On July 5, 2000 (by email) and July 11, 2000 (hard copy) the Respondent filed a Response with WIPO Center. An acknowledgement of receipt was forwarded by WIPO Center on July 6, 2000.
The Complainant elected to have its Complaint resolved by a single member Panel. In its reply, the Respondent elected, in accordance with the Rules, to have a three-member Panel. Both parties have paid the amounts required of them to WIPO Center.
On August 8, 2000, WIPO Center invited the Honorable Sir Ian Barker QC of Auckland, New Zealand, to chair the Panel in this case. It had already invited Professor David E. Sorkin of the John Marshall Law School, Chicago, USA and Dr. Thomas Legler of Python Schifferli Peter and Partners, Geneva, Switzerland, to be Panelists. It transmitted to all Panelists a statement of acceptance and requested a declaration of impartiality and independence.
The Panelists duly advised their acceptance of appointment and forwarded to WIPO Center their statements of impartiality and independence. On August 10, 2000, the Complainant and the Respondent were notified of the appointment of the Panel. The Panel finds that the Administrative Panel was properly constituted in accordance with the Rules and the Supplementary Rules.
On August 10, 2000, WIPO Center forwarded to the Panelists by courier the relevant submissions and the record. These were duly received by them. In terms of Rule 5(b), in the absence of exceptional circumstances, the Panel is required to forward its decision by August 23, 2000.
The Panel has independently determined and agrees with the assessment of WIPO Center that the complaint meets the formal requirements of the Rules for Uniform Domain Name Dispute Resolution Policy as approved by ICANN on October 24, 1999 ("the Rules") and the Supplemental Rules for Uniform Domain Name Dispute Resolution Policy ("the Supplemental Rules").
The language of the administrative proceeding is English, being the language of the registration agreement.
On August 12, 2000 the Panel instructed WIPO Center to request a reply from the Complainant to the Respondent’s Response. However, on August 12, 2000 the Complainant sought leave, on its own motion, to file a Response. In the circumstances of the Panel having requested a Reply within two working days of notification, the Panel has treated this document as a Reply and has considered it accordingly.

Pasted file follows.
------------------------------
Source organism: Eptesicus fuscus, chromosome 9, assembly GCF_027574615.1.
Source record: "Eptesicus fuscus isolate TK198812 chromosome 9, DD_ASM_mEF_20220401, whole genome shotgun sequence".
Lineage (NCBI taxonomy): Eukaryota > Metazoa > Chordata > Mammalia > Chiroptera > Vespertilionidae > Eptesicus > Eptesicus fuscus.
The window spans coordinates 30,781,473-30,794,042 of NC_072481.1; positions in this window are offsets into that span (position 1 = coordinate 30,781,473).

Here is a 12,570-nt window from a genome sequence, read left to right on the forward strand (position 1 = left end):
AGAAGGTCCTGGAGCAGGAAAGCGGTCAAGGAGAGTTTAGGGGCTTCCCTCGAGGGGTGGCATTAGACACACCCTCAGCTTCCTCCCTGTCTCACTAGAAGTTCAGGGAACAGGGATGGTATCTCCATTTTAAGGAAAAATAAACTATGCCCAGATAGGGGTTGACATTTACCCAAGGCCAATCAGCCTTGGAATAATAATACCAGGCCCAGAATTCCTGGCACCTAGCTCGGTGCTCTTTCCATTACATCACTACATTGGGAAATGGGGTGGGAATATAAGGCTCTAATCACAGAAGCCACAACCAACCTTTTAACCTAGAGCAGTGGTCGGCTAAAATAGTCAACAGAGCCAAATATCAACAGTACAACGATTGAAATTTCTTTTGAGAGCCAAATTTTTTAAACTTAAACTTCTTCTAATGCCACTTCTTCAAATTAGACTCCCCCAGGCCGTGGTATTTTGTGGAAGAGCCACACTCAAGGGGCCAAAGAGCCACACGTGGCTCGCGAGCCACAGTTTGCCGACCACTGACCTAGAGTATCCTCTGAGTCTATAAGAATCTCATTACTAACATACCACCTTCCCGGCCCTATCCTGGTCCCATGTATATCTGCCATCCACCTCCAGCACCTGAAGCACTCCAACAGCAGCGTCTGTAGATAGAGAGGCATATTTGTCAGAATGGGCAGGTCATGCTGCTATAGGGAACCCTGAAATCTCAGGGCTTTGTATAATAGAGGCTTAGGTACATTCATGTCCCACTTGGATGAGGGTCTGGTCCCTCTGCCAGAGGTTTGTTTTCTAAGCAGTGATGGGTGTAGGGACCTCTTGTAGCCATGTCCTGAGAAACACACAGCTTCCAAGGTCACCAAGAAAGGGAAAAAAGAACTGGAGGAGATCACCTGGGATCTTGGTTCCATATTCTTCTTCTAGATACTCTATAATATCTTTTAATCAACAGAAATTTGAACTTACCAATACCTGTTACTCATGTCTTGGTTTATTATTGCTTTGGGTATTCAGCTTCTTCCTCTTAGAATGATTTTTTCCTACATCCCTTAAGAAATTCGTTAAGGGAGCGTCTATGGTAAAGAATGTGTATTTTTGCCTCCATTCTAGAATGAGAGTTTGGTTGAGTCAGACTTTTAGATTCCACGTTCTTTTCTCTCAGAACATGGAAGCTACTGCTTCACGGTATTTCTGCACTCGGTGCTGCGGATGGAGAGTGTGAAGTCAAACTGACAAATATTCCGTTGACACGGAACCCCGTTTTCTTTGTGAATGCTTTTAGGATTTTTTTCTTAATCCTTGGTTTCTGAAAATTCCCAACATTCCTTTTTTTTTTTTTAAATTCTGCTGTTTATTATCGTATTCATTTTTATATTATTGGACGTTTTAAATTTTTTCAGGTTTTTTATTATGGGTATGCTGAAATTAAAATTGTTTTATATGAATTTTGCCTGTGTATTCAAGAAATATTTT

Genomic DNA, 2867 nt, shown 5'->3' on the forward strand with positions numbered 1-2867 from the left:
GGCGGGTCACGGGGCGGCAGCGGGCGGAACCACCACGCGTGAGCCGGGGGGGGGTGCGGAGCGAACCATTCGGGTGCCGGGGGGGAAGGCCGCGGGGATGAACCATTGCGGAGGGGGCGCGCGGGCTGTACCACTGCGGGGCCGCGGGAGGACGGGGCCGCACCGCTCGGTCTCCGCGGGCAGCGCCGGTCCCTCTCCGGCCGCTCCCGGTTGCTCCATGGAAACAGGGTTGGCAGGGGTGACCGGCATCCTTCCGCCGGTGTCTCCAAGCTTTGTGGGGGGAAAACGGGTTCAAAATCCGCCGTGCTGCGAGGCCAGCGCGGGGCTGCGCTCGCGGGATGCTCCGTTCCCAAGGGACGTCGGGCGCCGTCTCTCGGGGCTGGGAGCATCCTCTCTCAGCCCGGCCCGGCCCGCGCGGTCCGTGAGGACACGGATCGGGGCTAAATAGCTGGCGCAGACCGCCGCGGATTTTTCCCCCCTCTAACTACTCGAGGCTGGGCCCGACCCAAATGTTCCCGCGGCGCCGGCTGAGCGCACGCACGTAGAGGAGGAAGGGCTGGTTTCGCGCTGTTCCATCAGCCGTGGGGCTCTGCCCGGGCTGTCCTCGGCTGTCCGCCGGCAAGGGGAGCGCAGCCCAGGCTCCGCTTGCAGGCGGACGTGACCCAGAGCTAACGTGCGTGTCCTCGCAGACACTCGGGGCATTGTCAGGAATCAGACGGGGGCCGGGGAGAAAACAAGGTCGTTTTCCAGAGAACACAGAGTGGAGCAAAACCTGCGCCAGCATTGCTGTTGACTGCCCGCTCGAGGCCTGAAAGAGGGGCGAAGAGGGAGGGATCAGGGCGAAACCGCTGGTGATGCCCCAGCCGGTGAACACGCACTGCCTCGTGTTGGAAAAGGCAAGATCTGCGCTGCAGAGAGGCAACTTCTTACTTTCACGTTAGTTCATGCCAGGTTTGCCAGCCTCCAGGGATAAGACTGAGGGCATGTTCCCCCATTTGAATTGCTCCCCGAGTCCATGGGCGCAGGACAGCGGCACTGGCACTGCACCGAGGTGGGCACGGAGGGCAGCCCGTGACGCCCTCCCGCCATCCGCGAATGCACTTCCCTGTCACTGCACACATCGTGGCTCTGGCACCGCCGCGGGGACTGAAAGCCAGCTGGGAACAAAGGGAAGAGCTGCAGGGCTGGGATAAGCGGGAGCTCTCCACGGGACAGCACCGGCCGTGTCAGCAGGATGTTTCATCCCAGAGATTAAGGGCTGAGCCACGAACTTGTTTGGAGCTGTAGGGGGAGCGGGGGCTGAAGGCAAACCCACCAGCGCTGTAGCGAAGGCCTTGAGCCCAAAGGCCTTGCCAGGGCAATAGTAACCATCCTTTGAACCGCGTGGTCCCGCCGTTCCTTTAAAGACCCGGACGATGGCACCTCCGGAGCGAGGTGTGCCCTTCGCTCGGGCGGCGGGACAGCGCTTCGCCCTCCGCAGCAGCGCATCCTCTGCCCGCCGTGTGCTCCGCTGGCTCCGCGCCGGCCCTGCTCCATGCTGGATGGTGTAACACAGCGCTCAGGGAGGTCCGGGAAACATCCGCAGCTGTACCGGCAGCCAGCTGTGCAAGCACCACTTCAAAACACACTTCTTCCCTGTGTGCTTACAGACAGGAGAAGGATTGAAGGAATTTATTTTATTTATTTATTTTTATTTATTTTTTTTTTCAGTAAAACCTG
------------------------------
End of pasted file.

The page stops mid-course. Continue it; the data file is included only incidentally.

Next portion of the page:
4. Factual Background
Established in 1992, the Complainant is a Zürich-based firm offering financial consultancy advice, planning and management. It has offices in Zürich, Bern, Basle and Münich.
Although its registered company name is VZ VermögensZentrum AG, the Complainant is commonly known by the initials "VZ", which it uses extensively as its logo. Company literature, promotions, newsletters, advertising etc. all feature this logo, which has a registered script service mark. According to the extensive selection of publications annexed to the Complaint, the Complainant is usually referred to by the letters "VZ".
Over 100,000 individuals subscribe to the Complainant’s newsletter, "vznews". 2,300 have entrusted "vz Asset Management" with assets in excess of 1.2 billion Swiss francs and 20,000 have used the services offered under the "vz" service mark.
The Complainant is unable to register the URLs www.vz.ch or www.vz.de because registration rules adopted by registrars in Switzerland and Germany require a minimum of three letters in the distinctive part of the domain name. Consequently, the Complainant’s registered domain names are "vermoegenszentrum.ch" and "vermoegenszentrum.de".